My Reaction to Brexit

The decision taken by the British people was not the result I sought and I am deeply saddened that this is where we are. Much will be said and debated in the coming weeks but my initial response to the call to ignore the referendum is that the British people have voted to leave the European Union and their decision must be respected. The result was not narrow. There was a 72% turnout (the highest since the 1992 election) with a majority of over 1.2million votes. We do not have a democratic tradition of voting again and again until the result is one we like, so another referendum on the same question is not likely. Those who voted for leave - the majority - expect their views to be carried out.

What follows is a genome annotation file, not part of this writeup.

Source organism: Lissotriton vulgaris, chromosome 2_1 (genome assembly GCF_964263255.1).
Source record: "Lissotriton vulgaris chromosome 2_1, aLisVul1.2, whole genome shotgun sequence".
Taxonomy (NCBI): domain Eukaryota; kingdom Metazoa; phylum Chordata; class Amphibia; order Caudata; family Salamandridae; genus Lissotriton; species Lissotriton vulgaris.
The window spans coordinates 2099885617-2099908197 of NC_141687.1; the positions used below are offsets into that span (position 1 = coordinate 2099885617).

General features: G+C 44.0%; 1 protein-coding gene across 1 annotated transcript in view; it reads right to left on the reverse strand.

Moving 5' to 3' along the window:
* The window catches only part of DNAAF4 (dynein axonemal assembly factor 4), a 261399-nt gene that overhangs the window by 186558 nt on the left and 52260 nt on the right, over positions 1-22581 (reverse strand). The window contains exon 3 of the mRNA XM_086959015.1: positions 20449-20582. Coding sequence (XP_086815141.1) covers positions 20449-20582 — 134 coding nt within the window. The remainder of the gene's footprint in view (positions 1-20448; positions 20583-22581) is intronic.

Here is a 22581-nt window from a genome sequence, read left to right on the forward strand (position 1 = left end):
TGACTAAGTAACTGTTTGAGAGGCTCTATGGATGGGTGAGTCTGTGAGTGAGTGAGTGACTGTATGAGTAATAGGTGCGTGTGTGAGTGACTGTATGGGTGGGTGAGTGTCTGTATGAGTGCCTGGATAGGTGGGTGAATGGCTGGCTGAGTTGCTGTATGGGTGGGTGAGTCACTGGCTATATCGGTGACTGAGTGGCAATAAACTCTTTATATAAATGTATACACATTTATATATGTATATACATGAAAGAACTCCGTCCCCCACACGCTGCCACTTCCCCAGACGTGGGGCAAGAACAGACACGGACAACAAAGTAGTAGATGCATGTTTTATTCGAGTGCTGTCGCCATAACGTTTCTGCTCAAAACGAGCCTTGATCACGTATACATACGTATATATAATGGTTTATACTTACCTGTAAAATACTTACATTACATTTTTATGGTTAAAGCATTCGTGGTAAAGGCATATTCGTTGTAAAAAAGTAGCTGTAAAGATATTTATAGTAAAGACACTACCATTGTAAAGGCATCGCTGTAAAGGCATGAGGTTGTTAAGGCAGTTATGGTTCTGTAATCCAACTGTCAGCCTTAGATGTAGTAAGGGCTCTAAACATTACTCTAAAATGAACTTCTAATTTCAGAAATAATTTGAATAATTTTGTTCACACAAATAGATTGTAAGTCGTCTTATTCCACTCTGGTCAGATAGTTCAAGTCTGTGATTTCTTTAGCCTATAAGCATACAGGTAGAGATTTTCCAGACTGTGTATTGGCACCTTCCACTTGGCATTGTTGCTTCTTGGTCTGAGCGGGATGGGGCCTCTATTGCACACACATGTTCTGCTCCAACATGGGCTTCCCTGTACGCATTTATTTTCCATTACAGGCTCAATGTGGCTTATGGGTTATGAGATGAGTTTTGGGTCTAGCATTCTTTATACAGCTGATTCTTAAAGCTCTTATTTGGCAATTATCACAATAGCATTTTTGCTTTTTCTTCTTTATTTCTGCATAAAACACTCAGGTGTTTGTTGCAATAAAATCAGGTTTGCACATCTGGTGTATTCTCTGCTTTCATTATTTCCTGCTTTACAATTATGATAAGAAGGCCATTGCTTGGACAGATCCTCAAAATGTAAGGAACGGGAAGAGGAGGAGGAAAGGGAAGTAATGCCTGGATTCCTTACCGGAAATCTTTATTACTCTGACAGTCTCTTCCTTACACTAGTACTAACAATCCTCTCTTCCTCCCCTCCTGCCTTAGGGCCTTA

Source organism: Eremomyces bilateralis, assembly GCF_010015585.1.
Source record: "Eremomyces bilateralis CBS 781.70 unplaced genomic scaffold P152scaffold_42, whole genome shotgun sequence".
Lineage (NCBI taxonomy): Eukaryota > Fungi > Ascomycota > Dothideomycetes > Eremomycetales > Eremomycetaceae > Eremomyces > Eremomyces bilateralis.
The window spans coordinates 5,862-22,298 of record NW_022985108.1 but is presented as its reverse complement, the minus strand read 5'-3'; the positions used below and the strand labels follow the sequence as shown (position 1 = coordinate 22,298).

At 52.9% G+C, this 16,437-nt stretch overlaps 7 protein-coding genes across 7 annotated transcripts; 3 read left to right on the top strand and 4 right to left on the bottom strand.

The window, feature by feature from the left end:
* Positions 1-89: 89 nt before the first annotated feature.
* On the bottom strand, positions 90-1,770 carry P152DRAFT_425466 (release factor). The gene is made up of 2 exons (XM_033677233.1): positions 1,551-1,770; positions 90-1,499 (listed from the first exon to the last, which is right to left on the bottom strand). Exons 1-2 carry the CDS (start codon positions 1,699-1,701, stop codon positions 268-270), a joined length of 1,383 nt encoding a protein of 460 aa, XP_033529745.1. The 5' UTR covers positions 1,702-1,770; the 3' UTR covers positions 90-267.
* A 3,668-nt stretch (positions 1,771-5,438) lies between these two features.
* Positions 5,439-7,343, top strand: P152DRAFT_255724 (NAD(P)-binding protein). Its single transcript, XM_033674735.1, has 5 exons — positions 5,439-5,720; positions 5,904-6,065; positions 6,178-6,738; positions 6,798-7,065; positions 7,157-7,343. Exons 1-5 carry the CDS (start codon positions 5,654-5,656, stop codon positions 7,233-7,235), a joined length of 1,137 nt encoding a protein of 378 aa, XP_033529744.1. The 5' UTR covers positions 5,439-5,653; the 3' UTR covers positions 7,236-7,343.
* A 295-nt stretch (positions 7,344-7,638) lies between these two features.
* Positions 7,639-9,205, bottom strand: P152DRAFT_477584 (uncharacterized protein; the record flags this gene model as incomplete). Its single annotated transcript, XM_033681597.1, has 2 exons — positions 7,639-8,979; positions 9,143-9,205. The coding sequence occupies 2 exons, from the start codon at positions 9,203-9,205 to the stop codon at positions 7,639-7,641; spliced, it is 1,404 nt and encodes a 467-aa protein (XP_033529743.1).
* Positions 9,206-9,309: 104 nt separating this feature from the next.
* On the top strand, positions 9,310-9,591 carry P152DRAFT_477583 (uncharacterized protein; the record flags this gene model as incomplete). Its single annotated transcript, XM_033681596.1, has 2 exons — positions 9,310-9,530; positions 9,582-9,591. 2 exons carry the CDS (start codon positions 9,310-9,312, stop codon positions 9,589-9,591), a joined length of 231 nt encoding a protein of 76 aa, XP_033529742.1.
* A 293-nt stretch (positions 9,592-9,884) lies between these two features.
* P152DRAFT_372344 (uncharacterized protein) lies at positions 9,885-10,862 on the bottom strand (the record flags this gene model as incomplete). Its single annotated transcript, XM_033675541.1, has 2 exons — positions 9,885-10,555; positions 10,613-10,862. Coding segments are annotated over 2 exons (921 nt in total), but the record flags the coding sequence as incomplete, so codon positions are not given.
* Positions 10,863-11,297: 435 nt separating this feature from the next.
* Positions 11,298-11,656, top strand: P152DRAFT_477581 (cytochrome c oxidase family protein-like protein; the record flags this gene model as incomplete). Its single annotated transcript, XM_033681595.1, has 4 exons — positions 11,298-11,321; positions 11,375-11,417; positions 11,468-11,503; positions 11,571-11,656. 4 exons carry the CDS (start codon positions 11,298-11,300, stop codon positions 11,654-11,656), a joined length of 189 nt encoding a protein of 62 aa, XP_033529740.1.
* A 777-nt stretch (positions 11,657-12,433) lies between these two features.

As well as a duty as a constituency MP, duties I take seriously, I also have duties to protect our parliamentary democracy. If trust in parliament is to be retained then the 'Westminster elite' can't simply ignore a referendum result - however it was secured.  The 'Leave' side have not said 'fair cop, we lied' and it wasn't as if the voters weren't told they were being misled. The voters were repeatedly told, loudly by the 'Remain' side, by much of the media and by the national statistics body that they were being misled.  Yet the majority of electorate still voted out. So the result is valid.

As a democrat I cannot try to subvert the expressed will of the people. I ask that you consider how you would feel if the result was for remain but a Brexit dominated Commons voted to leave?

The United Kingdom has fundamental strengths and this is a time for calmness and deliberation.  As the negotiations deliver detail, the issue of seeking a mandate for the package may be an option, but at this stage, the will of the British public - even if not my view or the view of many of my constituents - must be respected if we are not to fundamentally undermine our democracy.